CPS Under Fire Again After Data Breach Cases Jump 18%
The UK’s Crown Prosecution Service (CPS) has recorded over 1600 data breaches over the course of a year, including scores of unauthorized disclosures classed as “severe,” it has emerged.
The data featured in the CPS annual report revealed a total of 1627 recorded data breaches in the 2019-20 financial year, up 18% from the previous year. These included 59 incidents that were serious enough to be reported to the Information Commissioner’s Office (ICO).
The vast majority (1463) of incidents related to unauthorized disclosure, which usually indicates some form of human error was to blame. Although most (1385) of these were classed as “very minor” or retained within the criminal justice profession, 78 were classed as “severe.”
“The Crown Prosecution Service oversees some of the most sensitive data imaginable, from confidential case files to personal details of witnesses and victims in criminal trials. Against this backdrop, these figures paint a worrying picture of the organization’s approach to data and device security, with many incidents appearing to put the safety of individuals at risk,” argued Absolute Software VP, Andy Harcup.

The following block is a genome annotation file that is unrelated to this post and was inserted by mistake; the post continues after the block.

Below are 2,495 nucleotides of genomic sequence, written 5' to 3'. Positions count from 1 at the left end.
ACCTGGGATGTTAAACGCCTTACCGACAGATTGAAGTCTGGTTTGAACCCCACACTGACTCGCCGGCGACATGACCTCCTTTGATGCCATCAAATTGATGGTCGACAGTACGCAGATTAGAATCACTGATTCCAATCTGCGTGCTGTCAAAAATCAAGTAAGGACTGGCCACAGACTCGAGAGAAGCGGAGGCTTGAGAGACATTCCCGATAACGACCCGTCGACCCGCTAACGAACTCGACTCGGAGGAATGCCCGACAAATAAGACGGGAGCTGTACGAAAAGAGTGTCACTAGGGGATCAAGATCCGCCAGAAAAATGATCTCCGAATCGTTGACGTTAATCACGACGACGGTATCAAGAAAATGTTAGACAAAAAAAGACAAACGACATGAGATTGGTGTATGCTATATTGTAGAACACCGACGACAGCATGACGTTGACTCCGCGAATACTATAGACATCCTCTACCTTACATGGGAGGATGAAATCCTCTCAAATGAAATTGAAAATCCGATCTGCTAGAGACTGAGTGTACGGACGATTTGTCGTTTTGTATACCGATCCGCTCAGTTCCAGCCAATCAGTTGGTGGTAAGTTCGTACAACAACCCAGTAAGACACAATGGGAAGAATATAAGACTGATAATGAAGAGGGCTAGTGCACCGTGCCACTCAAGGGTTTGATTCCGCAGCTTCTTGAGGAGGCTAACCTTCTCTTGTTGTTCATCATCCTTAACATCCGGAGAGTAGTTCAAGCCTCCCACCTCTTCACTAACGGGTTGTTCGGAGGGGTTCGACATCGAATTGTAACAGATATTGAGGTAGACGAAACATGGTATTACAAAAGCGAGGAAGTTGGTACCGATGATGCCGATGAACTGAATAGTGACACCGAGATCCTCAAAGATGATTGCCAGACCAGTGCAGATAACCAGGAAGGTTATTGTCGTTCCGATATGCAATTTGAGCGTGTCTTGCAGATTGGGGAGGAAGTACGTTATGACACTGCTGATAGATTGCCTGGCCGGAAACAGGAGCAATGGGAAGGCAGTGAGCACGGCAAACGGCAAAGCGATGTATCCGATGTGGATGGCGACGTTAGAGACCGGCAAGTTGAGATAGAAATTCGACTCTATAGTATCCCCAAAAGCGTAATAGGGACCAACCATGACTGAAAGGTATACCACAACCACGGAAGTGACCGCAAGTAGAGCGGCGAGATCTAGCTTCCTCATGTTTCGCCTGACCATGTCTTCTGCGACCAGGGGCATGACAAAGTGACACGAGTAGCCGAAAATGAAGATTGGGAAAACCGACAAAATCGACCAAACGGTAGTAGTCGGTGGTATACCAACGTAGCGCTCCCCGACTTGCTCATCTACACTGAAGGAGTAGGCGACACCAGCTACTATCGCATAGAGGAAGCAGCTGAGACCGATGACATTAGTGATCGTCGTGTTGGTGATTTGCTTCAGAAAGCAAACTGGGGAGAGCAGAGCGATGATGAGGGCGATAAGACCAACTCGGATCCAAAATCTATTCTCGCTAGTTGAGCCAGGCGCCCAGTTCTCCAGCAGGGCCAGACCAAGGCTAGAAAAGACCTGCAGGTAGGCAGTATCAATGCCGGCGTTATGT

“Moving forward, the CPS needs to up its game, with a much more rigorous approach to securing personal data. Staff need better training on how to reduce data loss incidents, to preserve the integrity and public trust in the CPS brand.”
The CPS has been found wanting in the past regarding its approach to data protection. In 2018 the ICO fined it £325,000 after DVDs contained recordings of police interviews with 15 victims of child sex abuse. The CPS is said not to have noticed the DVDs had been lost until a month later.
Prior to this, the service was fined £200,000 in 2015 after sensitive video interviews with victims of violent and sexual crimes were stolen.
Also in 2019-20 there were over 100 cases involving loss of electronic media and paper documents from secure government premises, 27 losses outside government offices, and 21 lost mobile devices — although all but one of these were recovered and all featured government-grade encryption.
Analysis by UK litigation practice Griffin Law claimed that in total these incidents potentially affect over 1300 people.